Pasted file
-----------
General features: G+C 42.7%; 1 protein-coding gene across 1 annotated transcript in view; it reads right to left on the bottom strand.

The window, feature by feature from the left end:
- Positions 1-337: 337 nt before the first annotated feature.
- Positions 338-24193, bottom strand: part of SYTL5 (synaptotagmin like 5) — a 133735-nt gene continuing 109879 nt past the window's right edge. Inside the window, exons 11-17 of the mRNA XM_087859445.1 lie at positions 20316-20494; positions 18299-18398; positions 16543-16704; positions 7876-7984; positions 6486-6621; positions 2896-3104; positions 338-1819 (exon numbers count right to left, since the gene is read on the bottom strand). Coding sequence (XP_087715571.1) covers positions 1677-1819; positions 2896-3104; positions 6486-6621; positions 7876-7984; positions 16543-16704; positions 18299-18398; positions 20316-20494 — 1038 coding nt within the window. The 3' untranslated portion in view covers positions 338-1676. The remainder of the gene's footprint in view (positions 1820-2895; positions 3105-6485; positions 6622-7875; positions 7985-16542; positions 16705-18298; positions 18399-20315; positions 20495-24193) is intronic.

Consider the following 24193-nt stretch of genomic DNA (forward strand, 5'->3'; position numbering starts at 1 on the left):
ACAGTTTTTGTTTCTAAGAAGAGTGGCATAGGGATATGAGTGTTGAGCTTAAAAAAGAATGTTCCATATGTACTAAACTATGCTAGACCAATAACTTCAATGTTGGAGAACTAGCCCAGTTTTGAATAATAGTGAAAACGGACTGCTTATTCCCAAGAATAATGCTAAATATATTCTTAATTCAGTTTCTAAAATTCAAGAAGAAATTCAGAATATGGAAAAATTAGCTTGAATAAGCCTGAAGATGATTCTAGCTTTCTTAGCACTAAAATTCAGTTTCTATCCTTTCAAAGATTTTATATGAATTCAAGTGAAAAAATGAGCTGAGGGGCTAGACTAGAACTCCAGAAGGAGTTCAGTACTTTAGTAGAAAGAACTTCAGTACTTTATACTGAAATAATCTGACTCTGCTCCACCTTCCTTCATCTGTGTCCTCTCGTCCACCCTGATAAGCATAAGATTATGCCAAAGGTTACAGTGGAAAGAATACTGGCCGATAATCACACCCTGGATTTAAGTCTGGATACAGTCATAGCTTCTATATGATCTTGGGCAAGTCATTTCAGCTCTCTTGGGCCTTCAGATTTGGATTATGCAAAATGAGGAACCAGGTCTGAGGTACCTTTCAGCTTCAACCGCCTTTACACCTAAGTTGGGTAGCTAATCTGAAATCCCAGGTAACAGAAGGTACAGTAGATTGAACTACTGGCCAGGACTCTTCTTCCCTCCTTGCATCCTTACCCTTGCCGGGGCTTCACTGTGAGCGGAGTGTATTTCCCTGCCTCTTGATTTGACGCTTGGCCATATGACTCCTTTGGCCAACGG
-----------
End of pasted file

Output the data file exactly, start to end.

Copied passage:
General features: G+C 42.7%; 1 protein-coding gene across 1 annotated transcript in view; it reads right to left on the bottom strand.

The window, feature by feature from the left end:
- Positions 1-337: 337 nt before the first annotated feature.
- Positions 338-24193, bottom strand: part of SYTL5 (synaptotagmin like 5) — a 133735-nt gene continuing 109879 nt past the window's right edge. Inside the window, exons 11-17 of the mRNA XM_087859445.1 lie at positions 20316-20494; positions 18299-18398; positions 16543-16704; positions 7876-7984; positions 6486-6621; positions 2896-3104; positions 338-1819 (exon numbers count right to left, since the gene is read on the bottom strand). Coding sequence (XP_087715571.1) covers positions 1677-1819; positions 2896-3104; positions 6486-6621; positions 7876-7984; positions 16543-16704; positions 18299-18398; positions 20316-20494 — 1038 coding nt within the window. The 3' untranslated portion in view covers positions 338-1676. The remainder of the gene's footprint in view (positions 1820-2895; positions 3105-6485; positions 6622-7875; positions 7985-16542; positions 16705-18298; positions 18399-20315; positions 20495-24193) is intronic.

Consider the following 24193-nt stretch of genomic DNA (forward strand, 5'->3'; position numbering starts at 1 on the left):
ACAGTTTTTGTTTCTAAGAAGAGTGGCATAGGGATATGAGTGTTGAGCTTAAAAAAGAATGTTCCATATGTACTAAACTATGCTAGACCAATAACTTCAATGTTGGAGAACTAGCCCAGTTTTGAATAATAGTGAAAACGGACTGCTTATTCCCAAGAATAATGCTAAATATATTCTTAATTCAGTTTCTAAAATTCAAGAAGAAATTCAGAATATGGAAAAATTAGCTTGAATAAGCCTGAAGATGATTCTAGCTTTCTTAGCACTAAAATTCAGTTTCTATCCTTTCAAAGATTTTATATGAATTCAAGTGAAAAAATGAGCTGAGGGGCTAGACTAGAACTCCAGAAGGAGTTCAGTACTTTAGTAGAAAGAACTTCAGTACTTTATACTGAAATAATCTGACTCTGCTCCACCTTCCTTCATCTGTGTCCTCTCGTCCACCCTGATAAGCATAAGATTATGCCAAAGGTTACAGTGGAAAGAATACTGGCCGATAATCACACCCTGGATTTAAGTCTGGATACAGTCATAGCTTCTATATGATCTTGGGCAAGTCATTTCAGCTCTCTTGGGCCTTCAGATTTGGATTATGCAAAATGAGGAACCAGGTCTGAGGTACCTTTCAGCTTCAACCGCCTTTACACCTAAGTTGGGTAGCTAATCTGAAATCCCAGGTAACAGAAGGTACAGTAGATTGAACTACTGGCCAGGACTCTTCTTCCCTCCTTGCATCCTTACCCTTGCCGGGGCTTCACTGTGAGCGGAGTGTATTTCCCTGCCTCTTGATTTGACGCTTGGCCATATGACTCCTTTGGCCAACGG